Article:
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Side Effect: Stomach Pain

What is Stomach Pain?

Stomach pain, also known as abdominal pain, is a common symptom that occurs in patients with cancer.

What does Stomach Pain feel like?

Stomach pain can feel like discomfort anywhere in the belly region or the areas surrounding it. The pain can be dull, sharp, crampy, or throbbing. Stomach pain can be accompanied by other symptoms such as bloating, nausea, vomiting, diarrhea, constipation, fever, or weight loss.

Who gets Stomach Pain?

There are many causes of stomach pain, and anybody can get it, including those without cancer. It can occur spontaneously or from a trigger including certain types of food, gas production in the intestines, or from constipation.

Patients who have underlying conditions including inflammatory bowel disease, an infection if the gastrointestinal trat, or cancer commonly feel stomach pain as well.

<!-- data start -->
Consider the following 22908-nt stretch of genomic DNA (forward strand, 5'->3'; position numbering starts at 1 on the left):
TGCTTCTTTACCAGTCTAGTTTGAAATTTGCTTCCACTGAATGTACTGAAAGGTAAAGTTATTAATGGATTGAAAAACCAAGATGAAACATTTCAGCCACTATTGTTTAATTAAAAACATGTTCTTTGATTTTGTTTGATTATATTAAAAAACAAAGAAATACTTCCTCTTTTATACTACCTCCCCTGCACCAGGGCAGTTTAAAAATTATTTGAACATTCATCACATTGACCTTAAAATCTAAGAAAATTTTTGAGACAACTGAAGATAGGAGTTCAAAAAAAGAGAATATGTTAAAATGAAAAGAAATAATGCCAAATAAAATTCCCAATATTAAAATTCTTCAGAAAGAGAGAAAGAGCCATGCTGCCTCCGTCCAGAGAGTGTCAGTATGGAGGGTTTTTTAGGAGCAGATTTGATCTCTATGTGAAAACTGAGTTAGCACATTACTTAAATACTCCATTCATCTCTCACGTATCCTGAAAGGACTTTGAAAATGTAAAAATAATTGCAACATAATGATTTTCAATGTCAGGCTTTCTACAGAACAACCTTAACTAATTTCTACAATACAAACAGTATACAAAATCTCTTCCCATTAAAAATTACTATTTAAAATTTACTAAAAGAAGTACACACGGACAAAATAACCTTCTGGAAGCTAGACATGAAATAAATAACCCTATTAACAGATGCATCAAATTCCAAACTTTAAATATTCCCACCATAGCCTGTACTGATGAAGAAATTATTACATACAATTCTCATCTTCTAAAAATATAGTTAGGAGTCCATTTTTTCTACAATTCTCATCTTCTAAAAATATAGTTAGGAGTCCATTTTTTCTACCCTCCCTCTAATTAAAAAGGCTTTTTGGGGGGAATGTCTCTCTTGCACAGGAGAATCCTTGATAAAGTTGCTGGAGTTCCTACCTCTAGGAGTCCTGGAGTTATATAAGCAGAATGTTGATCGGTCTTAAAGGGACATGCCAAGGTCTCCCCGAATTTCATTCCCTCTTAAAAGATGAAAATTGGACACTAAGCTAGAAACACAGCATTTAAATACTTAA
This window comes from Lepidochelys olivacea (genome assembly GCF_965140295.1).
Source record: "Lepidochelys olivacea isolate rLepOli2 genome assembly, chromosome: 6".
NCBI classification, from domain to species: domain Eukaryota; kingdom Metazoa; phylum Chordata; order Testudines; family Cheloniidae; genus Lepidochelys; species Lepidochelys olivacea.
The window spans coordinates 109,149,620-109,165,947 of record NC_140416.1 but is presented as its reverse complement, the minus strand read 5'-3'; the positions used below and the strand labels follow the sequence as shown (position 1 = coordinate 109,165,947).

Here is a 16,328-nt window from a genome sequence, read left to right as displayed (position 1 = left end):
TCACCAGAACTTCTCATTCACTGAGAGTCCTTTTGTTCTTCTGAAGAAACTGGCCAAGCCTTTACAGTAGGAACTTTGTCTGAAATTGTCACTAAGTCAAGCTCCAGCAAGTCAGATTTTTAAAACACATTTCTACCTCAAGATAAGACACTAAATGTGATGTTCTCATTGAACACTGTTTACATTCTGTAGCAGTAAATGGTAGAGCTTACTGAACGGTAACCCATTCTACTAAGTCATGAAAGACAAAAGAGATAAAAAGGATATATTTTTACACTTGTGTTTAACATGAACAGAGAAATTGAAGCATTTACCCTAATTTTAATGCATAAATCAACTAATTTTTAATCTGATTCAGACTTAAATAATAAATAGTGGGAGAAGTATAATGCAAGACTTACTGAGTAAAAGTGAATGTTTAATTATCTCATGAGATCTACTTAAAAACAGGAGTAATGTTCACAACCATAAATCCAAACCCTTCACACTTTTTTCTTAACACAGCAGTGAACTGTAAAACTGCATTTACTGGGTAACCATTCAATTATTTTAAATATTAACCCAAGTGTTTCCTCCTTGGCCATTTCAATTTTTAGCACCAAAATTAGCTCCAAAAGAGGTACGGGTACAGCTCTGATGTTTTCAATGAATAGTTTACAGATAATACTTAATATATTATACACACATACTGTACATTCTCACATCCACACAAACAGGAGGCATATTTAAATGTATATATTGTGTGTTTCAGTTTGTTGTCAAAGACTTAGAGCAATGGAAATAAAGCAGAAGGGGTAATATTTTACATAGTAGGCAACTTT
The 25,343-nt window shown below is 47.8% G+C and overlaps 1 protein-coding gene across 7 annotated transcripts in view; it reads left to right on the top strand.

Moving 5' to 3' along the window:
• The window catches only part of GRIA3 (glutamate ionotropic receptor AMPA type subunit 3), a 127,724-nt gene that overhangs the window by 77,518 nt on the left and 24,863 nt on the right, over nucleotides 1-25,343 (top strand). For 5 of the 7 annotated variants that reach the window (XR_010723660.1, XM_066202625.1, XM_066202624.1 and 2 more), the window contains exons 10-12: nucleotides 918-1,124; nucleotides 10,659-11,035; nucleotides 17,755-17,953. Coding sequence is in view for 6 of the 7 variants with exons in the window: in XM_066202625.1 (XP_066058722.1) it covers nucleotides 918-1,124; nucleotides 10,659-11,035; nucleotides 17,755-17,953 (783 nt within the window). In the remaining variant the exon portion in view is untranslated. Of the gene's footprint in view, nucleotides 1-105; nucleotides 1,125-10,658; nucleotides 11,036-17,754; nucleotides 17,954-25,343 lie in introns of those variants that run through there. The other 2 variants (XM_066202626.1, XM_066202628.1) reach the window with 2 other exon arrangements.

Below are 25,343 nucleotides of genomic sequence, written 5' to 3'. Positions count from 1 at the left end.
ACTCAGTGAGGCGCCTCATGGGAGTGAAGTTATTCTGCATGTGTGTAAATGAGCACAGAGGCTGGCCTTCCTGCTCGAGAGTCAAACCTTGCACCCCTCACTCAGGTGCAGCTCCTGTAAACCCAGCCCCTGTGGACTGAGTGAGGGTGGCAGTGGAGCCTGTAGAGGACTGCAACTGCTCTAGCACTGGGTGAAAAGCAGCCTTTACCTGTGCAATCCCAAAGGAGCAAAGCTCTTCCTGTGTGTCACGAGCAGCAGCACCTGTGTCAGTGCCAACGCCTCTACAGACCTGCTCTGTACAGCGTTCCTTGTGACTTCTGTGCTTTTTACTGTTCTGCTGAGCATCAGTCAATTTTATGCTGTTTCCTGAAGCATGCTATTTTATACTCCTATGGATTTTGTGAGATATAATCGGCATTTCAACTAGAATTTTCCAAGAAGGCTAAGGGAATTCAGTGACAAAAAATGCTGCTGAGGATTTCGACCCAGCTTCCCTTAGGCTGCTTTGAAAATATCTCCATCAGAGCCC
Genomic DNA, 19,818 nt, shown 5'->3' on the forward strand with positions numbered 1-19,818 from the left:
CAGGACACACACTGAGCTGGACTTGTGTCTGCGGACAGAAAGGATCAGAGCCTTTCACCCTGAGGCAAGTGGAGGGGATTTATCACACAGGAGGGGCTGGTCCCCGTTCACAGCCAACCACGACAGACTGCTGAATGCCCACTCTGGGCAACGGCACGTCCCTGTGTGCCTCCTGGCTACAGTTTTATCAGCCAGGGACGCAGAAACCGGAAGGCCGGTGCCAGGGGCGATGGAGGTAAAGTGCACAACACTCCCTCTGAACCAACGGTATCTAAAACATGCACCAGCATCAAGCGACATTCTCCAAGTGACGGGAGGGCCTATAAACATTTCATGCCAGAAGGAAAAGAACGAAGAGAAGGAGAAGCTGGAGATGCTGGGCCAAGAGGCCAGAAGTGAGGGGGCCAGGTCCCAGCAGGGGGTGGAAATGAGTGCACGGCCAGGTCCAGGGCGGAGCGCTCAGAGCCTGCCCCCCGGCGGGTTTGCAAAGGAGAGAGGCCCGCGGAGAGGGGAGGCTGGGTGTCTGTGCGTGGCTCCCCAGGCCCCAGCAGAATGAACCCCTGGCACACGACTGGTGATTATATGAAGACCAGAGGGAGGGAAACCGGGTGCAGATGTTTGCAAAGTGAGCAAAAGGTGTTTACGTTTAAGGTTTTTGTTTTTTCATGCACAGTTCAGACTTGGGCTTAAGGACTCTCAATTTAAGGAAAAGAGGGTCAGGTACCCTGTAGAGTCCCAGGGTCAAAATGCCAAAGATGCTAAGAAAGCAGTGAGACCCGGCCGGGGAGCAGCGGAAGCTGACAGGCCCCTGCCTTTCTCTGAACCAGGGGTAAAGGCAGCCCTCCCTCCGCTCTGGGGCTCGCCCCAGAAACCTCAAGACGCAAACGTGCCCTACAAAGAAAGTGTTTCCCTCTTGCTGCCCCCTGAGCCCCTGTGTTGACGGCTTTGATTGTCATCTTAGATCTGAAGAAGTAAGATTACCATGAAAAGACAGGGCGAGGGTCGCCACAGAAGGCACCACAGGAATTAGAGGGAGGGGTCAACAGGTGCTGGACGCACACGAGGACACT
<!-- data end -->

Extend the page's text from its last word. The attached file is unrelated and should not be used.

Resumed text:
In patients with cancer, this can be from a tumor in the stomach area, from medicine used to treat the cancer, or from other medicines that irritate the stomach lining and cause ulcers, such as corticiosteroids (e.g. dexamethasone or prednisone), or anti-inflammatory medications (e.g. ibruprofen, naproxen, aspirin). The risk of stomach ulcers from certain medications may increase if those medicines are routinely taken on an empty stomach without food.

To minimize the risk of stomach pain caused by pills, talk to you pharmacist or doctor to find out which medications are best taken with food, and which should be taken on an empty stomach.

How to prevent Stomach Pain

Preventing stomach pain depends upon the cause. Some tips include:

How to treat Stomach Pain

Treatment of stomach pain in patients with cancer also depends on the cause. Once the cause is determined, the treatment can focus on the source of pain. Below are suggestions for some of the most common reasons for stomach pain in patients with cancer:

It is important to work with your healthcare providers to determine the most appropriate plan.


1. Mercadante M, Adile C, Masedu F, et al. Breakthrough cancer pain in patients with abdominal visceral cancer pain. J of Pain and Symptom Management. 2019;57(5):966-970.

Created: March 27, 2024 Updated: March 27, 2024